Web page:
Pistons forward Blake Griffin is being sued for palimony by Brynn Cameron, his former fiancée and the mother of his two children, who claims that Griffin asked for an unreasonable prenup a month before their wedding, postponed the ceremony when she would not sign, and then quickly began dating Kendall Jenner. The suit also claims that Cameron helped Griffin deal with a “toxic” relationship with his Clippers teammates, especially Chris Paul.
The pair broke up last year, and the lawsuit was filed today in Los Angeles County Superior Court. Cameron’s complaint details how she quit her job at Griffin’s request to raise their family and support him in his career before he left her and started a relationship with Jenner. From the suit:
“Griffin cared more about the glamour of dating a Hollywood celebrity than the day-to-day responsibilities of being a father and family man. Griffin once told the Los Angeles Times he wanted to be an example to his daughter about how she should be treated by men. Sadly, if that is true, she should not expect to be appreciated, recognized for her value, or treated with respect.”
The suit claims that Cameron agreed to leave her job at a marketing agency after their son was born “at Griffin’s insistence.” They moved in together and combined finances into a joint bank account, agreeing that Cameron would continue not to work outside the home while she took care of their family. The couple planned a wedding for July of last year, but one month before the scheduled ceremony, the suit claims, Griffin asked Cameron to sign a prenup that “contradicted their prior oral agreement” to share all earnings and property equally. Cameron refused to sign, and the wedding was postponed.
Griffin reportedly began seeing Jenner days after the wedding was postponed. A few weeks later, he spent a weekend with her in New York after telling Cameron that he would instead be in his home state of Oklahoma, the suit claims. Shortly afterwards, he “informed Cameron that he had no intention of continuing to live with her and their children.” The suit describes Cameron and the children now as “homeless and cash-strapped” and says that they’ve been relying on Cameron’s brother for financial support.
The lawsuit claims that they functionally operated as a married couple from 2014 to 2017, frequently referring to each other as husband and wife in social settings, with Griffin relying on Cameron as a partner in multiple senses. Some of the evidence there includes a “handmade, Ninja Turtle-themed” card that Griffin crafted and sent her during in this period:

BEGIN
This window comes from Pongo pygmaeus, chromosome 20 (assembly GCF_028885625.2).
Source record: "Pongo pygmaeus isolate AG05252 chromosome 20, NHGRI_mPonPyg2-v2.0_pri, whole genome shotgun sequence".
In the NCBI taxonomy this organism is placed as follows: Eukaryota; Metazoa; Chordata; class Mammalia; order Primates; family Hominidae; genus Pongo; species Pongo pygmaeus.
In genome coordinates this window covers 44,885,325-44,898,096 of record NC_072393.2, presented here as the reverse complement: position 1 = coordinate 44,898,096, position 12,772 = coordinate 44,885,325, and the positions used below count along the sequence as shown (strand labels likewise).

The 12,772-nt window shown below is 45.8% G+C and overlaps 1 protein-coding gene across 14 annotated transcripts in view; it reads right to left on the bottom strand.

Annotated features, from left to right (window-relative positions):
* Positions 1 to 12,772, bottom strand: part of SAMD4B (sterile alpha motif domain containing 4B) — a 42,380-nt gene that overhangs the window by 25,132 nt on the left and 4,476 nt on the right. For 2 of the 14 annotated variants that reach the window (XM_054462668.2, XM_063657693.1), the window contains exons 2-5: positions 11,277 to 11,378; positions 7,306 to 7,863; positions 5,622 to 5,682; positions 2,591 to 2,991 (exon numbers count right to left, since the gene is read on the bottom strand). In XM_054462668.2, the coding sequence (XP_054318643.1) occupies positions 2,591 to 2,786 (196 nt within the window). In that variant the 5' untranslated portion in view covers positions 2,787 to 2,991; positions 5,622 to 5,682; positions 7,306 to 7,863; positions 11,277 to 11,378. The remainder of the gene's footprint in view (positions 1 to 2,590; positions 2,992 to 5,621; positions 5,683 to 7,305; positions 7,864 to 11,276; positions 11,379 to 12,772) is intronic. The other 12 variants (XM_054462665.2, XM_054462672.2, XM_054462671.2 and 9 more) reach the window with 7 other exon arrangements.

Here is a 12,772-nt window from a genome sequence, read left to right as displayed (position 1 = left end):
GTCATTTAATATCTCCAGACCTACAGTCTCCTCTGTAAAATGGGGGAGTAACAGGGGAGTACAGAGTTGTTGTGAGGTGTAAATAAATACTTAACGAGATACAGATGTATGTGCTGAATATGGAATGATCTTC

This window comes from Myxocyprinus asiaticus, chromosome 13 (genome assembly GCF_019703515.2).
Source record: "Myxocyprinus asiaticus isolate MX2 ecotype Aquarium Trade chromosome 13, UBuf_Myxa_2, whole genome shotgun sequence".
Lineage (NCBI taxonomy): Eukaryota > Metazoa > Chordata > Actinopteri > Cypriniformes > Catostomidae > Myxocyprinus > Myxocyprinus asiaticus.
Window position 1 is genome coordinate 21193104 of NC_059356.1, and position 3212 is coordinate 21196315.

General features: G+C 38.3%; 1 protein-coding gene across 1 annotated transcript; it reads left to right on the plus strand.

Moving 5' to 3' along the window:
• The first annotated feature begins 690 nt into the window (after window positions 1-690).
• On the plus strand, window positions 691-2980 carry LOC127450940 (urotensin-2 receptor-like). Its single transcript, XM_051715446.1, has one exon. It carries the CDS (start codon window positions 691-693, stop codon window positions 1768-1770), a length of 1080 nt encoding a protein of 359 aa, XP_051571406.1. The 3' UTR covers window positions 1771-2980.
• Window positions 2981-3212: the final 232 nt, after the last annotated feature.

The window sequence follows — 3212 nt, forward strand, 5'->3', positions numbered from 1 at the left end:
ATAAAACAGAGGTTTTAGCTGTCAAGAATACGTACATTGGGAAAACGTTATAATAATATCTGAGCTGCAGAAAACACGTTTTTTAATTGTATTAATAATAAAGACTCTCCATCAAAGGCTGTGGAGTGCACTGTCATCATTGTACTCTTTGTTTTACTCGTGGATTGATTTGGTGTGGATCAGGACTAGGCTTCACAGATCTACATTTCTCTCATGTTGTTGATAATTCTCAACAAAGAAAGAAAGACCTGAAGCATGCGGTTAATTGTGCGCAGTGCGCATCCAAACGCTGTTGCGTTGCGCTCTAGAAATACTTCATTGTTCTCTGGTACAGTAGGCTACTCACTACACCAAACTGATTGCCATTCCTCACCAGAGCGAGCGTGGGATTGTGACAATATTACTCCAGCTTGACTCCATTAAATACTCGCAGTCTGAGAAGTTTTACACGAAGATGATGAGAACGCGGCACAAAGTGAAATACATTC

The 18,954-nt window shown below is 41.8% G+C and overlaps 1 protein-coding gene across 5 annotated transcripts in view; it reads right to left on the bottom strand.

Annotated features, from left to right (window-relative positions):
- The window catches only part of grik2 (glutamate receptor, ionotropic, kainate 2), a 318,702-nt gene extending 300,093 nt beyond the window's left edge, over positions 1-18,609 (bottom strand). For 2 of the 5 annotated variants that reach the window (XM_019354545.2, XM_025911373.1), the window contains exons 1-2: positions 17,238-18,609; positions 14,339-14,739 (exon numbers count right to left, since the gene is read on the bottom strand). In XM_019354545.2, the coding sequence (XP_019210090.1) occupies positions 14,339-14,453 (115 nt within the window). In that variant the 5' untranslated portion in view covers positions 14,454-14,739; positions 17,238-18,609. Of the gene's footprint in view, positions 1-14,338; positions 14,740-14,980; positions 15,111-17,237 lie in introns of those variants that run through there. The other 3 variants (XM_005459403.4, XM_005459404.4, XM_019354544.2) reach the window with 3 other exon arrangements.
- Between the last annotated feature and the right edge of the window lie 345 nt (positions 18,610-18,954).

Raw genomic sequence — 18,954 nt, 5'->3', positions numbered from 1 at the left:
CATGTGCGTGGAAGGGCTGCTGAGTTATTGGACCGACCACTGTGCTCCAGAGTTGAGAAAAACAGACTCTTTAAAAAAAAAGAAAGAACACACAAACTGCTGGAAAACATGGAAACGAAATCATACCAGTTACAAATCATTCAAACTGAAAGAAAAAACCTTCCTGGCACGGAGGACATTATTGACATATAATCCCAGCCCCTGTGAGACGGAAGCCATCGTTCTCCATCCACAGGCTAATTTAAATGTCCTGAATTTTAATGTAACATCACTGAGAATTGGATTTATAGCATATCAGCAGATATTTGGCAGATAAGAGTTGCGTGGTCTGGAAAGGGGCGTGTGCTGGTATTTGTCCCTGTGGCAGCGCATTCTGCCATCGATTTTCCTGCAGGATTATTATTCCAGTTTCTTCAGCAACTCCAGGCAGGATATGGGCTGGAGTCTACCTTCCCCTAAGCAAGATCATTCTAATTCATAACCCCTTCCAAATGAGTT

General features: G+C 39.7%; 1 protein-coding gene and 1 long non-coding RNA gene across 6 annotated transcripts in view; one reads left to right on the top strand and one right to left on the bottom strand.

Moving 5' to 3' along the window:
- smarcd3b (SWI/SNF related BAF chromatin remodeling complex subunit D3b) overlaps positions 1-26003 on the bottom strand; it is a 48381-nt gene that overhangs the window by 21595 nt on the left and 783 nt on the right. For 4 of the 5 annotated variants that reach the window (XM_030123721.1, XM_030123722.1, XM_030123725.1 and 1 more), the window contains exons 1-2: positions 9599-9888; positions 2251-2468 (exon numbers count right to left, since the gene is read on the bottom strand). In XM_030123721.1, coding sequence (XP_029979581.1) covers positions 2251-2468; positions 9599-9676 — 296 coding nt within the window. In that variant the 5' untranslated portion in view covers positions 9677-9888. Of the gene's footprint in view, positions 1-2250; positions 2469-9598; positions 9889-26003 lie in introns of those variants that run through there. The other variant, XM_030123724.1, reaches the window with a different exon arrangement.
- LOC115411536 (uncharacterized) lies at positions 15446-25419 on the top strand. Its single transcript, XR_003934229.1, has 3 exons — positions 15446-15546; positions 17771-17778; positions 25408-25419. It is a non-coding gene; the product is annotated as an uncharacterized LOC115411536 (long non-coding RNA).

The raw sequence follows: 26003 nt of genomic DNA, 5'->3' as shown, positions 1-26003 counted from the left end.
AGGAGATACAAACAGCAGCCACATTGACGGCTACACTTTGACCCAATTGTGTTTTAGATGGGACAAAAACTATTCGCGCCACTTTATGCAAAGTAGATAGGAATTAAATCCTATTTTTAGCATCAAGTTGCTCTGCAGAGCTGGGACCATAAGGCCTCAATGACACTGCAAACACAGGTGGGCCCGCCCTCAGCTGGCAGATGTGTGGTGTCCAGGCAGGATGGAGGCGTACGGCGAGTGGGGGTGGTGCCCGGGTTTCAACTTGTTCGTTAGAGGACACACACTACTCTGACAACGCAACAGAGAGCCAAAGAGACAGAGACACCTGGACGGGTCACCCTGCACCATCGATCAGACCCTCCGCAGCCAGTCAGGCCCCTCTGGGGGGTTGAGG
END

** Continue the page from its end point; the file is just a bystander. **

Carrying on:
That’s joined by this email (subject: “love letter”) sent at the beginning of a road trip:
The suit also details several examples of Cameron helping Griffin with his NBA career, including giving him tips for dealing with locker-room drama and advice about how to communicate:
“In addition to raising their son, Griffin continued to rely on Cameron for advice regarding his career. Griffin spoke with Cameron following games to discuss his performance and team dynamics, including his mounting tension with Chris Paul. The Clippers had been Griffin’s team since he was drafted and he felt like it was not longer his team.”
“Even the NBA referees took note of Griffin’s growth as a person and player. Griffin argued less with the referees and kept his negative and impulsive emotions in check. An NBA referee personally told Cameron that Griffin’s on-court attitude was better because of her.”
“Cameron frequently arranged to host Griffin’s teammates and their families at their home, including making playdates for their children. These personal, family connections strengthened Griffin’s bonds with his teammates and allowed the organization to see a different side of his personality rather than the hard-partying man-child Griffin had been prior to their cohabitation. Hosting teammates created opportunities for him to lead by example, earned him more respect as a leader, and portrayed Griffin as the future of the franchise. Teammates’ wives informed Cameron that their husbands thought Cameron’s influence was the best thing to happen to Griffin.”
The complaint is in full below.